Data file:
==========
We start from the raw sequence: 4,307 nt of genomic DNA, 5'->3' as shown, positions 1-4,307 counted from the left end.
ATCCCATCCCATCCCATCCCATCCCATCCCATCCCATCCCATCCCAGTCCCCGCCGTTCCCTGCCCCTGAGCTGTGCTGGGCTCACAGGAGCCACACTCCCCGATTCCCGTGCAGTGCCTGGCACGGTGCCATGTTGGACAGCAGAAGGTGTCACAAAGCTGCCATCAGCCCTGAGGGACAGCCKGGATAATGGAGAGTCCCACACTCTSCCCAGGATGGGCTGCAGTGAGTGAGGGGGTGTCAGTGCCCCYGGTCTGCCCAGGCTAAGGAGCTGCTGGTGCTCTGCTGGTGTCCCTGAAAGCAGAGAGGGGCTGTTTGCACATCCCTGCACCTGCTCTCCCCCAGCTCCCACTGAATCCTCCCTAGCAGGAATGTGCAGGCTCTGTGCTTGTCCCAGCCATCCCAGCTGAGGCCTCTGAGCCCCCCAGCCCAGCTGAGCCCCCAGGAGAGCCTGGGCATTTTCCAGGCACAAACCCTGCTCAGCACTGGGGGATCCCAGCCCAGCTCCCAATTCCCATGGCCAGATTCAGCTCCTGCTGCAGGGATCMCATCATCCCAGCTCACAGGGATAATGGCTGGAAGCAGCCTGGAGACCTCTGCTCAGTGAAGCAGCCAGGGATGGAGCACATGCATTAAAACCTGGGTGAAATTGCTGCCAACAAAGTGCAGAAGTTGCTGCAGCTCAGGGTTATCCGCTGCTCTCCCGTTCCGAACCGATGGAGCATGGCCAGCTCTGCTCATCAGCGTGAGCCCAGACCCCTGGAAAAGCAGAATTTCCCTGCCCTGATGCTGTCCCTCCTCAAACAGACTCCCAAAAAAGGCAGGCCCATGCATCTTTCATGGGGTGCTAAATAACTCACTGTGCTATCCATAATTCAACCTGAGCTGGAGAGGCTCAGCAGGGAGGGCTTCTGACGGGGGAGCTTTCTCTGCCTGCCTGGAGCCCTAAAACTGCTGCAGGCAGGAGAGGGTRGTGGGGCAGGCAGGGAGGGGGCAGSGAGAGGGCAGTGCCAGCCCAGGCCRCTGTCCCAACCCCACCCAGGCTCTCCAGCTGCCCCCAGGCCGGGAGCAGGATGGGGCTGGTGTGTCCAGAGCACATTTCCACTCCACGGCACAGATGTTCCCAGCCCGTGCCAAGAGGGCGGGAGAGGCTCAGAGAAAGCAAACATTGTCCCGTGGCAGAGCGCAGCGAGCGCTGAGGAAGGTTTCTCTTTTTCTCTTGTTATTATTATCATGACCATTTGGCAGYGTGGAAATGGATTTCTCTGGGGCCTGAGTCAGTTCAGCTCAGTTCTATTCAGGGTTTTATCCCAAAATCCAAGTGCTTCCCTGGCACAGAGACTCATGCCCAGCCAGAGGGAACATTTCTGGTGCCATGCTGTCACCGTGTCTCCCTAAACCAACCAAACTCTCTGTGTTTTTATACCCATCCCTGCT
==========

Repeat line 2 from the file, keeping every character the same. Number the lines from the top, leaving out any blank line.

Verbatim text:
ATCCCATCCCATCCCATCCCATCCCATCCCATCCCATCCCATCCCAGTCCCCGCCGTTCCCTGCCCCTGAGCTGTGCTGGGCTCACAGGAGCCACACTCCCCGATTCCCGTGCAGTGCCTGGCACGGTGCCATGTTGGACAGCAGAAGGTGTCACAAAGCTGCCATCAGCCCTGAGGGACAGCCKGGATAATGGAGAGTCCCACACTCTSCCCAGGATGGGCTGCAGTGAGTGAGGGGGTGTCAGTGCCCCYGGTCTGCCCAGGCTAAGGAGCTGCTGGTGCTCTGCTGGTGTCCCTGAAAGCAGAGAGGGGCTGTTTGCACATCCCTGCACCTGCTCTCCCCCAGCTCCCACTGAATCCTCCCTAGCAGGAATGTGCAGGCTCTGTGCTTGTCCCAGCCATCCCAGCTGAGGCCTCTGAGCCCCCCAGCCCAGCTGAGCCCCCAGGAGAGCCTGGGCATTTTCCAGGCACAAACCCTGCTCAGCACTGGGGGATCCCAGCCCAGCTCCCAATTCCCATGGCCAGATTCAGCTCCTGCTGCAGGGATCMCATCATCCCAGCTCACAGGGATAATGGCTGGAAGCAGCCTGGAGACCTCTGCTCAGTGAAGCAGCCAGGGATGGAGCACATGCATTAAAACCTGGGTGAAATTGCTGCCAACAAAGTGCAGAAGTTGCTGCAGCTCAGGGTTATCCGCTGCTCTCCCGTTCCGAACCGATGGAGCATGGCCAGCTCTGCTCATCAGCGTGAGCCCAGACCCCTGGAAAAGCAGAATTTCCCTGCCCTGATGCTGTCCCTCCTCAAACAGACTCCCAAAAAAGGCAGGCCCATGCATCTTTCATGGGGTGCTAAATAACTCACTGTGCTATCCATAATTCAACCTGAGCTGGAGAGGCTCAGCAGGGAGGGCTTCTGACGGGGGAGCTTTCTCTGCCTGCCTGGAGCCCTAAAACTGCTGCAGGCAGGAGAGGGTRGTGGGGCAGGCAGGGAGGGGGCAGSGAGAGGGCAGTGCCAGCCCAGGCCRCTGTCCCAACCCCACCCAGGCTCTCCAGCTGCCCCCAGGCCGGGAGCAGGATGGGGCTGGTGTGTCCAGAGCACATTTCCACTCCACGGCACAGATGTTCCCAGCCCGTGCCAAGAGGGCGGGAGAGGCTCAGAGAAAGCAAACATTGTCCCGTGGCAGAGCGCAGCGAGCGCTGAGGAAGGTTTCTCTTTTTCTCTTGTTATTATTATCATGACCATTTGGCAGYGTGGAAATGGATTTCTCTGGGGCCTGAGTCAGTTCAGCTCAGTTCTATTCAGGGTTTTATCCCAAAATCCAAGTGCTTCCCTGGCACAGAGACTCATGCCCAGCCAGAGGGAACATTTCTGGTGCCATGCTGTCACCGTGTCTCCCTAAACCAACCAAACTCTCTGTGTTTTTATACCCATCCCTGCT